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Mourdock Holds His Fire Against Lugar at Indiana Senate Debate Mourdock Holds His Fire Against Lugar at Indiana Senate Debate

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Politics

Mourdock Holds His Fire Against Lugar at Indiana Senate Debate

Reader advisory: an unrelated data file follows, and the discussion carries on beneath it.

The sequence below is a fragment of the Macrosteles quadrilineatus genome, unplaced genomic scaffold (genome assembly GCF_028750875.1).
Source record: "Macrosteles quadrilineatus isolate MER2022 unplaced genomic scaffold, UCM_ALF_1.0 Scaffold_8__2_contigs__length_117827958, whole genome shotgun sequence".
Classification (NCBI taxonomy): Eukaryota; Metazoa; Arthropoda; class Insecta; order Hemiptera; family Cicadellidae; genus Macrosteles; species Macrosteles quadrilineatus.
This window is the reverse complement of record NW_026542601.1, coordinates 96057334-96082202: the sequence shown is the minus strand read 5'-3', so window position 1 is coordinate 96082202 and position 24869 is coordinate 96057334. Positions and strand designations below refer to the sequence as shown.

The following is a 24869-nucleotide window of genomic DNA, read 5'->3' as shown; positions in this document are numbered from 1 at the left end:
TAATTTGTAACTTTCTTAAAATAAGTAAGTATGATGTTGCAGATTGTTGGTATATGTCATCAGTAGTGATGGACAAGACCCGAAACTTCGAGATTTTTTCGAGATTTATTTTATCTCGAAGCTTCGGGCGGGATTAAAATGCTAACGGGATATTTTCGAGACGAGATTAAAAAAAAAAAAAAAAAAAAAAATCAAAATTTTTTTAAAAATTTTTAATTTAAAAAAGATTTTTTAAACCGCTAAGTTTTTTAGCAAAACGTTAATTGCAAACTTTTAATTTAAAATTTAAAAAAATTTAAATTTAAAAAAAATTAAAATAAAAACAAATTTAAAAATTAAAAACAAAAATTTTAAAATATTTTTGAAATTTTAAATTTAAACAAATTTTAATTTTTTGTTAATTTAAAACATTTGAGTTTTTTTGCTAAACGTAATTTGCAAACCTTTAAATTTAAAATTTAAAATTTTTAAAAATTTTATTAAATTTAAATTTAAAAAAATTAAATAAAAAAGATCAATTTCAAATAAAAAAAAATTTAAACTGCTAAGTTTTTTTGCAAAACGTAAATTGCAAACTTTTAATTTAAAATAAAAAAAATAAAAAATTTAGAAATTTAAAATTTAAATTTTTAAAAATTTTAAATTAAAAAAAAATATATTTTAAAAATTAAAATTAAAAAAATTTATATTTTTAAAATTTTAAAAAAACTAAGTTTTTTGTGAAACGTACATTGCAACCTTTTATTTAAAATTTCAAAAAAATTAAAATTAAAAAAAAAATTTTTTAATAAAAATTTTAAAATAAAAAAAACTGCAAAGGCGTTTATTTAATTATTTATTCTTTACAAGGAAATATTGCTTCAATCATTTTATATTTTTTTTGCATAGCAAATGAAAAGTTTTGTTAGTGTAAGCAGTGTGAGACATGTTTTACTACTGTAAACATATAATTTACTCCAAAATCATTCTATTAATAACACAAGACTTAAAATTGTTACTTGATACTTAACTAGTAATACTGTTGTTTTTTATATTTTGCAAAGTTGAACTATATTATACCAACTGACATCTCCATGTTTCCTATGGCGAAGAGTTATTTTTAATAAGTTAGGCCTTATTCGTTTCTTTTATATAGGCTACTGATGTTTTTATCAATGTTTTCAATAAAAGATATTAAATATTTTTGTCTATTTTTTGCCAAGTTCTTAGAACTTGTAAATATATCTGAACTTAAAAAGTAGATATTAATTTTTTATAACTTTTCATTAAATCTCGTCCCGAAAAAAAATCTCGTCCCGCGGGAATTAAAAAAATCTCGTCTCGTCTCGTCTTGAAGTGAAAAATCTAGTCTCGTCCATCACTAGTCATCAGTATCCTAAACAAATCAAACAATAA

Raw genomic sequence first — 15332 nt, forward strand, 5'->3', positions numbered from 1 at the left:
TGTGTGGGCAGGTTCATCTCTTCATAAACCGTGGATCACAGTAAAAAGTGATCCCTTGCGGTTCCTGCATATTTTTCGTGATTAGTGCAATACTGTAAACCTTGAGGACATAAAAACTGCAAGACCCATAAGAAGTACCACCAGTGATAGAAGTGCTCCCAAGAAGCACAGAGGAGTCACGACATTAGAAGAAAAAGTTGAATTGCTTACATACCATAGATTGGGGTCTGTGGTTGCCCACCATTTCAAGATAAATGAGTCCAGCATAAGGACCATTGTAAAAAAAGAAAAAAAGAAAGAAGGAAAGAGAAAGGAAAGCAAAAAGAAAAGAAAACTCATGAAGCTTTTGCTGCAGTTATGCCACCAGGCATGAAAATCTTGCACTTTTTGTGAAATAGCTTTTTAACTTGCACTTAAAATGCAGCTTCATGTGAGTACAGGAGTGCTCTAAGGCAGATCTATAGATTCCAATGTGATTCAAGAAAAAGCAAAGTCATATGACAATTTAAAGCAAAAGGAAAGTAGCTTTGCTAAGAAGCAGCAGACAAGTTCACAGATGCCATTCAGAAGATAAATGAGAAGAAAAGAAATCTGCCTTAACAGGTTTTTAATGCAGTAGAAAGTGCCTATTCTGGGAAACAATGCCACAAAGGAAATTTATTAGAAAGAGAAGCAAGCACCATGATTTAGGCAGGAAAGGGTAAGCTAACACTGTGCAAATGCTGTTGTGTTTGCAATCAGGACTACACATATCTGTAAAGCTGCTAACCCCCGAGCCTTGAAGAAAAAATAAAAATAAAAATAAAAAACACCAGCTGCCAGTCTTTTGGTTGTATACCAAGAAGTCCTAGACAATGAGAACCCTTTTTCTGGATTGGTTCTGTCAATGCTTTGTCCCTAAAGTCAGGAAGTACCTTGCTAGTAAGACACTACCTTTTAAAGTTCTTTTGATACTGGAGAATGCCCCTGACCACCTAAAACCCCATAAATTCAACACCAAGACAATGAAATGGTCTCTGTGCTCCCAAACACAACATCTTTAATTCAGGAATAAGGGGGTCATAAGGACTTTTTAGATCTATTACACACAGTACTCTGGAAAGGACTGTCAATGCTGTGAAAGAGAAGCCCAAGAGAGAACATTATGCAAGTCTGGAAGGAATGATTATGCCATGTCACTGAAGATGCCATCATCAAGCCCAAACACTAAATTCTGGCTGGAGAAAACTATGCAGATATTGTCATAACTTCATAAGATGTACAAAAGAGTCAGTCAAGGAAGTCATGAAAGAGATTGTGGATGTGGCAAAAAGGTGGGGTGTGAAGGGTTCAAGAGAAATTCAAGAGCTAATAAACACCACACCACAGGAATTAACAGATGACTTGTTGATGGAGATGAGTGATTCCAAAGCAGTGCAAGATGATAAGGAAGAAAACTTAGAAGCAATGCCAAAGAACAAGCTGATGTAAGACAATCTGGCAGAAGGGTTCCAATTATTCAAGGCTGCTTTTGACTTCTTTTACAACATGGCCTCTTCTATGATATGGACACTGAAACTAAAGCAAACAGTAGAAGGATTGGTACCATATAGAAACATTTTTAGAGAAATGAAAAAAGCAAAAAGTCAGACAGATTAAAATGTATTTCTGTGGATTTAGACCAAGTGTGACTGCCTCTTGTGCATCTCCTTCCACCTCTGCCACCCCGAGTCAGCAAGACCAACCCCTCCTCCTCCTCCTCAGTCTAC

That was the only time the residency issue came up in the debate, but Lugar emphasized his connections with and understanding of the state from the debate's opening moments. When Mourdock criticized ethanol mandates following in response to the first question, Lugar stressed the importance of the state's ethanol industry. "It's a Hoosier product with Hoosiers producing it on farms here that have meant higher values for corn and certainly higher land values here in this state" Lugar said. Lugar also went out of his way to praise his former aide, popular Republican Gov. Mitch Daniels. While Mourdock jabbed Lugar over his residency in the closing moments, he largely passed up opportunities to take on the senator on policy issues. In a recent TV ad, Mourdock accused Lugar of supporting gas tax hikes. When gas prices came up in the debate, Mourdock didn't repeat the accusation. Mourdock's campaign has also accused Lugar of supporting an individual mandate in the past. But when Lugar -- on several occasions -- called for the repeal of President Obama's health care law, Mourdock didn't repeat the attack. Lugar also benefited from a great deal of foreign policy discussion. The middle of the debate featured three consecutive questions on international affairs. Lugar, the leading Republican on the Senate's Foreign Relations Committee, seemed much more comfortable opining on foreign policy than his opponent. In fact, after one Lugar answer, Mourdock declined the opportunity to offer a rebuttal. Both candidates called for entitlement reform and offered praise for Rep. Paul Ryan's budget. Lugar used his support of the Ryan plan as a subtle rebuttal of lingering charges from the right that he is a moderate Republican eager to forge bipartisan relationships. "I voted for the Ryan plan, one of 40 Republicans who did so. Seven did not," Lugar said. "All the Democrats voted against it." Mourdock avoided any potentially damaging gaffes and did not appear out of place sharing the stage with his more experienced opponent. That's good news for the challenger, with a recent poll showing a large swath of primary voters critical of Lugar, but not yet embracing Mourdock. This debate, at the least, showed he could ably debate policy mano-a-mano against one of the Senate's most seasoned legislators.

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